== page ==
It's a strange thing that after releasing two well-received and widely loved albums, not to mention having a member whose name and voice is immediately recognizable, The Whitest Boy Alive has never toured the United States. Thankfully, that will change come this April. Read more »
Twenty-three-year-old Londoner Sam Shepherd is all over the map. Literally. When I contacted the busy producer, DJ, and bandleader who records as Floating Points, he was gigging in Greece and his MySpace page listed bookings across Europe several months deep. It's been a quick ascent for Shepherd, who, until recently, had only three official EP releases and a few songs on compilations. Read more »
Whenever M.A.N.D.Y. and Booka Shade collaborate, the result is sure to be some floor-filling, ass-shakingly elegant tech-house. Here, the quartet's single, which originally appeared on the 2007 5 Years Get Physical 5 compilation, has been remixed by Gui Boratto, who uses a dub techno stem from the original to form his version's heart, propelling the track towards an early peak that practically oozes arpeggiation. Though most of the stems remain unchanged sonically, Boratto's rearrangement is decidedly more punchy and effective than the original. The single also includes remixes from Boy 8 Bit, James Talk, Ben Hoo, and Logistics, and Booka Shade will also be doing their own version of "Donut" on their new album, slated for release later this year.
New York is no stranger to disco-influenced electro-pop, what with The Golden Filter and the stable of DFA artists, but there's always room for another addition to the party. Elizabeth Harper and Mark Richardson are Class Actress, a Brooklyn outfit born from a mutual love for vintage synths and classic pop. The title-track from their Journal of Ardency EP is just that; cool and collected vocal hooks from Harper's sultry croon floating atop a straightforward dance beat rife with shimmering synths and bouncing basslines.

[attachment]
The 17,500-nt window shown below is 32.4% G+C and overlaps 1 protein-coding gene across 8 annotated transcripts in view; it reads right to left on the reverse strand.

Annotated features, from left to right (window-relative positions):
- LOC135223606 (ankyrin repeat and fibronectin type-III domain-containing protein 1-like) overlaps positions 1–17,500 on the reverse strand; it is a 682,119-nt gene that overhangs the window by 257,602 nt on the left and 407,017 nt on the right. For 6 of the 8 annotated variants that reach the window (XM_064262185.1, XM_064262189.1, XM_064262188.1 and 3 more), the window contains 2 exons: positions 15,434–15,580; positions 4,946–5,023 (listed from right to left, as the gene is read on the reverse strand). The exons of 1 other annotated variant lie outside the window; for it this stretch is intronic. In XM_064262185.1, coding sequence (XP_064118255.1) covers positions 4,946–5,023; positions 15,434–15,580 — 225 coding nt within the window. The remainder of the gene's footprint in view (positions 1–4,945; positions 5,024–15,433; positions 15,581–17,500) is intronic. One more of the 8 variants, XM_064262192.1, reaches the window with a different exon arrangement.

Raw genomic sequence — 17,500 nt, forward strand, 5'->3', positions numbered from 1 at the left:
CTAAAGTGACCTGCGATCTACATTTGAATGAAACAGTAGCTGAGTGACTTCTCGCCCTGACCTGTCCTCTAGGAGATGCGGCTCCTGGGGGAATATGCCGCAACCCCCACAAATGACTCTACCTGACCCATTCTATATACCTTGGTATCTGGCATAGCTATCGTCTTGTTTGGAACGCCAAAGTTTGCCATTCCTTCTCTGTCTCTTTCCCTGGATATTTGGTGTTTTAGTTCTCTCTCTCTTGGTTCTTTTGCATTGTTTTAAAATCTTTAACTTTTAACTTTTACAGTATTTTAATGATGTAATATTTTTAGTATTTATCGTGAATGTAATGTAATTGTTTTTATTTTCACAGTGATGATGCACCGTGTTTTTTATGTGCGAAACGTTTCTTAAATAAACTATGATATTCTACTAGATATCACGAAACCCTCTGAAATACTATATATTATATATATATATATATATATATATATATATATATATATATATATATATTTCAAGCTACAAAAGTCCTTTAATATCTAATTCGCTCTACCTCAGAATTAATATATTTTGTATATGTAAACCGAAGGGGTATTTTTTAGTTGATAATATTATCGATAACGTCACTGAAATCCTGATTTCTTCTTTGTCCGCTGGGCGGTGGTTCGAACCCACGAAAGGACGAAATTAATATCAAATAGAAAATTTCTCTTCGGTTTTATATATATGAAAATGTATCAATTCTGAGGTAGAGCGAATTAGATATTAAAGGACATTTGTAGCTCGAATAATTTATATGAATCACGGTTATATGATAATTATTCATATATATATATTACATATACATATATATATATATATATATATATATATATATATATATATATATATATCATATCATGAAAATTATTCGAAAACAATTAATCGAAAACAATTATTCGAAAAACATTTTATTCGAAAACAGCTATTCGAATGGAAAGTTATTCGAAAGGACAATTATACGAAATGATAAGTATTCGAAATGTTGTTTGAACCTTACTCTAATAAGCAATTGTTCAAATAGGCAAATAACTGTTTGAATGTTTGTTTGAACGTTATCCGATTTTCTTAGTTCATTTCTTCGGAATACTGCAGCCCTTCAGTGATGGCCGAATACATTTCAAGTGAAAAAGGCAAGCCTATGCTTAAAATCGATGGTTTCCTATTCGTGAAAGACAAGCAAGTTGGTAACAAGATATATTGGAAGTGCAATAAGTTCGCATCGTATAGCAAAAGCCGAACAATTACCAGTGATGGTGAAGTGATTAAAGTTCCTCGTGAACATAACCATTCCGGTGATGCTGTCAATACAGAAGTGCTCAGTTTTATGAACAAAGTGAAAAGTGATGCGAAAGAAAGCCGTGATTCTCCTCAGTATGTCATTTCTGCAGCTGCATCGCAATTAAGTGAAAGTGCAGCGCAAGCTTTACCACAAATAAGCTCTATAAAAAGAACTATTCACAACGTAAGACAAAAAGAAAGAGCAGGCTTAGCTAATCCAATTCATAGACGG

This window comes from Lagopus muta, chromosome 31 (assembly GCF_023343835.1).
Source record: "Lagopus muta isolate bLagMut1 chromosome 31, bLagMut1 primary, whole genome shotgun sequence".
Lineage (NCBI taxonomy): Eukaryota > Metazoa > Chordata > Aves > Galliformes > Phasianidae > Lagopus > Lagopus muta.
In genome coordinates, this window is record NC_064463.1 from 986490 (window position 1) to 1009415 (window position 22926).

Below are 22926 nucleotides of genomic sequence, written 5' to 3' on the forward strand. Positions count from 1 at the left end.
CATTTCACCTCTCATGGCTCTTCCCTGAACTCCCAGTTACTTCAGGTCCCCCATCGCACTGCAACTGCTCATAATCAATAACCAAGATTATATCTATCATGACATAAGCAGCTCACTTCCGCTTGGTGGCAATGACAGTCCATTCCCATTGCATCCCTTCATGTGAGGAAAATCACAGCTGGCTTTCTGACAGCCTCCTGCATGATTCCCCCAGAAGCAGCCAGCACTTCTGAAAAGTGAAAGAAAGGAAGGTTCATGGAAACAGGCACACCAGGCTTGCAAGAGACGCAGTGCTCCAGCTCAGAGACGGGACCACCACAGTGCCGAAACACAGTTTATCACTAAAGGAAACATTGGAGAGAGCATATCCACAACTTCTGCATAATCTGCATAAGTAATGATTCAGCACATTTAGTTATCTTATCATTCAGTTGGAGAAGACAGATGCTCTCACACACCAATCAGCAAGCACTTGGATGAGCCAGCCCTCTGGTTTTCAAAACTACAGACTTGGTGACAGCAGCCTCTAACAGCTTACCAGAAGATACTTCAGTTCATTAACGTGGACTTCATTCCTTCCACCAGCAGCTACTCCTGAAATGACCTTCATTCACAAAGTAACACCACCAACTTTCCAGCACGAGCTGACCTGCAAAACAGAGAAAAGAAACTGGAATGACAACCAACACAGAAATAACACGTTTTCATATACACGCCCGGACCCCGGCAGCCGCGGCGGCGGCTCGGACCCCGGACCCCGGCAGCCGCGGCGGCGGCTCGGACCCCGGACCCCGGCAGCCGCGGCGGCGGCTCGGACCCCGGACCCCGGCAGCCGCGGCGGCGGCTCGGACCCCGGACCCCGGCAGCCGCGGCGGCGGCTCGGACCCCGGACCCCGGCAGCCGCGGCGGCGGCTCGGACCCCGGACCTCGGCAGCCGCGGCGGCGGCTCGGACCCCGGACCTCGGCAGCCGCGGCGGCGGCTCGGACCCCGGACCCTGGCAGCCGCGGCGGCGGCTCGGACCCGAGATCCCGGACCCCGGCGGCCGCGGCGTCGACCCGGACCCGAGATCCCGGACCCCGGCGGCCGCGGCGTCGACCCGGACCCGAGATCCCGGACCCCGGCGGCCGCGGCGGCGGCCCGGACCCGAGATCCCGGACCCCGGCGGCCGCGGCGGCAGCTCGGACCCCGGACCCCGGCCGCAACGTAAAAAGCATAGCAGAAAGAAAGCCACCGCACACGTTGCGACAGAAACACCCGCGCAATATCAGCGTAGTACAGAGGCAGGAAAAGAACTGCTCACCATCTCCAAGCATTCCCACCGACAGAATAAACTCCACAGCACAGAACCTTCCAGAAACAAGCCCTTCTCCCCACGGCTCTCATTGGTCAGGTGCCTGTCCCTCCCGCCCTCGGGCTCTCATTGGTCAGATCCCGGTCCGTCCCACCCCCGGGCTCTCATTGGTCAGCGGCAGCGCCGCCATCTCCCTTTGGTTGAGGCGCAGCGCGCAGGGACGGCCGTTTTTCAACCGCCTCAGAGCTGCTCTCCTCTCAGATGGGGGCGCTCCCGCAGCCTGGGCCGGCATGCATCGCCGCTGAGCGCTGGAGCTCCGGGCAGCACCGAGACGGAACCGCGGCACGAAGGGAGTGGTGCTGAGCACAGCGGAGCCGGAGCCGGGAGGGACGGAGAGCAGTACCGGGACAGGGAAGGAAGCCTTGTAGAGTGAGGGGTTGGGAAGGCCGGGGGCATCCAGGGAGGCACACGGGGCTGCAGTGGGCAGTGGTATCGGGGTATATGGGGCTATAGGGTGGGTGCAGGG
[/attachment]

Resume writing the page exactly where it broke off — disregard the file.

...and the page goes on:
If being called Little Girls wasn't creepy enough for you, how about turning "10 Mile Stereo" by Beach House (a favorite of many little girls to be sure) into something that sounds like Ian Curtis reuniting Joy Division from beyond the grave. Producer Josh McIntyre removed Victoria Legrand's original vocal from his version, and inserted a particularly large amount of lo-fi doom and gloom in its stead—leaving the rest of the music more or less intact.
Despite not having dropped a group album in almost a decade, Souls of Mischief still have enough gusto to keep hip-hop heads listening. No, SOM's latest effort, Montezuma's Revenge, is not as consistently surprising as their classic debut, 93 ‘Til Infinity, but just because they don't outdo themselves doesn't mean members Opio, Phesto, Tajai, and A-Plus don't sound noticeably reinvigorated here. Read more »
London resident Fatima will finally see her first solo EP released early this spring. The soulful songstress, whose collaborations with Shafiq Husayn, Floating Points, and Slum Village have made her one of the most talked-about singers on the scene, will be dropping some leftfield nu-soul on fans' ears with the Mindtravelin EP. Read more »
Revolutions Per Minute: Matías Aguayo Takes House Music to Paris, Buenos Aires, and All Points In Between
That voice, mellifluous from the start, confident and full of grace to the end, is the perfect introduction to Matías Aguayo.
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On his latest joint, Santiago Salazar, of the mighty Underground Resistance crew, slams the flashy, overpriced mess that is the contemporary US club scene, dramatically intoning about "bow-legged photographers" and outrageous club entry fees. Read more »
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